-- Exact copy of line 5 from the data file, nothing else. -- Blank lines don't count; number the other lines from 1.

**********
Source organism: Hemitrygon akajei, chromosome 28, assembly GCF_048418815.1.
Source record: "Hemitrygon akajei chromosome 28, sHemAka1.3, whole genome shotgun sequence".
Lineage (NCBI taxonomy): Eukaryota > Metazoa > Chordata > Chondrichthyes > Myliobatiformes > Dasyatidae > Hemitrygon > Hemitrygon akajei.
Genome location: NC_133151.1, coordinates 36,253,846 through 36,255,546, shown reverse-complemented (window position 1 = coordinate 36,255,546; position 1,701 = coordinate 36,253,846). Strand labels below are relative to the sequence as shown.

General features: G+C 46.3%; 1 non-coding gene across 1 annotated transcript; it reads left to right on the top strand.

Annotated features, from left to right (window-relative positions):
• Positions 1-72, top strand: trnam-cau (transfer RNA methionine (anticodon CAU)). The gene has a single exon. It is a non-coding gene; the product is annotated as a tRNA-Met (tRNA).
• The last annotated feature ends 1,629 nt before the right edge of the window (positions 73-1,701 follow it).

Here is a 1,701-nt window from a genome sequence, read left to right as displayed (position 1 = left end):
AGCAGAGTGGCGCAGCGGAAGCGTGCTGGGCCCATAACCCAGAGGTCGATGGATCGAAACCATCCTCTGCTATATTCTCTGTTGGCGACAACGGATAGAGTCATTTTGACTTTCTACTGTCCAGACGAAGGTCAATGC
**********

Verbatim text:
General features: G+C 46.3%; 1 non-coding gene across 1 annotated transcript; it reads left to right on the top strand.